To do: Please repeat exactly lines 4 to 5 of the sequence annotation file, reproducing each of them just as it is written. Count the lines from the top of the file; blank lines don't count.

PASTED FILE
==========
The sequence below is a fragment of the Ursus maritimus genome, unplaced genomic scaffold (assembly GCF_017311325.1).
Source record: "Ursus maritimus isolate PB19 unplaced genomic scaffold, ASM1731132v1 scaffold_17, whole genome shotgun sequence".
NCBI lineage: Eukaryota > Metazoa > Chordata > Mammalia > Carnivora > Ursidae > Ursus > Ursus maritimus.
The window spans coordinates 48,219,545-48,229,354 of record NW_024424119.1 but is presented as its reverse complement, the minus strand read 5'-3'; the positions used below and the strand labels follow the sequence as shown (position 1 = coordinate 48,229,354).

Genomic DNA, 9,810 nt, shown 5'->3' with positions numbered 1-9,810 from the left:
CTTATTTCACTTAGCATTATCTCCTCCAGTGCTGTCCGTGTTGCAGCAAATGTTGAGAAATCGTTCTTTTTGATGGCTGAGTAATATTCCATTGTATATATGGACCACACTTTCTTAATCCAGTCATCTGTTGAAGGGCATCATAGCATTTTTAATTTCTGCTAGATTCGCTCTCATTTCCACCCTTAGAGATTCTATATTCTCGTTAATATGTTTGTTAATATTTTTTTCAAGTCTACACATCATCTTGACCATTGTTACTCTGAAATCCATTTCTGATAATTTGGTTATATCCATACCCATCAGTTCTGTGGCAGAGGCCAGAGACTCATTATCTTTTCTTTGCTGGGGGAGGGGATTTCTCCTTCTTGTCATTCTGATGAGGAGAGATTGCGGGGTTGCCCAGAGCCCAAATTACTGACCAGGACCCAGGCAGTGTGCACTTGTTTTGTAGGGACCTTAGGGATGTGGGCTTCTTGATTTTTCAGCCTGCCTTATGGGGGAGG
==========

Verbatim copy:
The window spans coordinates 48,219,545-48,229,354 of record NW_024424119.1 but is presented as its reverse complement, the minus strand read 5'-3'; the positions used below and the strand labels follow the sequence as shown (position 1 = coordinate 48,229,354).

Genomic DNA, 9,810 nt, shown 5'->3' with positions numbered 1-9,810 from the left: